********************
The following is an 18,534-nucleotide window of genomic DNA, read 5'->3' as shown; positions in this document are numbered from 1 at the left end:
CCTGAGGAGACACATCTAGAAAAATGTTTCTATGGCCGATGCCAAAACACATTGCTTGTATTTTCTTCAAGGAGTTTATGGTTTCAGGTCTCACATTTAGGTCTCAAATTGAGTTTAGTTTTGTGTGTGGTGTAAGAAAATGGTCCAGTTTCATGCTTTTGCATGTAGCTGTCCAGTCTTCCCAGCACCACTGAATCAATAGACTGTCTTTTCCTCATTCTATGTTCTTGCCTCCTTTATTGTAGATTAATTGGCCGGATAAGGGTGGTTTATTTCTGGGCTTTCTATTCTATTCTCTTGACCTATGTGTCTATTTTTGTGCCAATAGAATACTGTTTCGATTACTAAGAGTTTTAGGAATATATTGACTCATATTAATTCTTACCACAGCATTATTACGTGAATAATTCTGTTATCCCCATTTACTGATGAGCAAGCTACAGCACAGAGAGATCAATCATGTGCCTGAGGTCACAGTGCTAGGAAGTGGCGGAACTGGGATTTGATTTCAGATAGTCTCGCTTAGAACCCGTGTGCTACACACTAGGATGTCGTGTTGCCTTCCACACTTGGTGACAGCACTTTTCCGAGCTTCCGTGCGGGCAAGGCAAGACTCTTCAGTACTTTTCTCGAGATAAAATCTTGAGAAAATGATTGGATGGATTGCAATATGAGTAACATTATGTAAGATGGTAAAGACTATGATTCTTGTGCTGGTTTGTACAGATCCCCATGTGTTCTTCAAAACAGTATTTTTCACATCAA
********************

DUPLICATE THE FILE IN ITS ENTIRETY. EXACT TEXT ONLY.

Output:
The following is an 18,534-nucleotide window of genomic DNA, read 5'->3' as shown; positions in this document are numbered from 1 at the left end:
CCTGAGGAGACACATCTAGAAAAATGTTTCTATGGCCGATGCCAAAACACATTGCTTGTATTTTCTTCAAGGAGTTTATGGTTTCAGGTCTCACATTTAGGTCTCAAATTGAGTTTAGTTTTGTGTGTGGTGTAAGAAAATGGTCCAGTTTCATGCTTTTGCATGTAGCTGTCCAGTCTTCCCAGCACCACTGAATCAATAGACTGTCTTTTCCTCATTCTATGTTCTTGCCTCCTTTATTGTAGATTAATTGGCCGGATAAGGGTGGTTTATTTCTGGGCTTTCTATTCTATTCTCTTGACCTATGTGTCTATTTTTGTGCCAATAGAATACTGTTTCGATTACTAAGAGTTTTAGGAATATATTGACTCATATTAATTCTTACCACAGCATTATTACGTGAATAATTCTGTTATCCCCATTTACTGATGAGCAAGCTACAGCACAGAGAGATCAATCATGTGCCTGAGGTCACAGTGCTAGGAAGTGGCGGAACTGGGATTTGATTTCAGATAGTCTCGCTTAGAACCCGTGTGCTACACACTAGGATGTCGTGTTGCCTTCCACACTTGGTGACAGCACTTTTCCGAGCTTCCGTGCGGGCAAGGCAAGACTCTTCAGTACTTTTCTCGAGATAAAATCTTGAGAAAATGATTGGATGGATTGCAATATGAGTAACATTATGTAAGATGGTAAAGACTATGATTCTTGTGCTGGTTTGTACAGATCCCCATGTGTTCTTCAAAACAGTATTTTTCACATCAA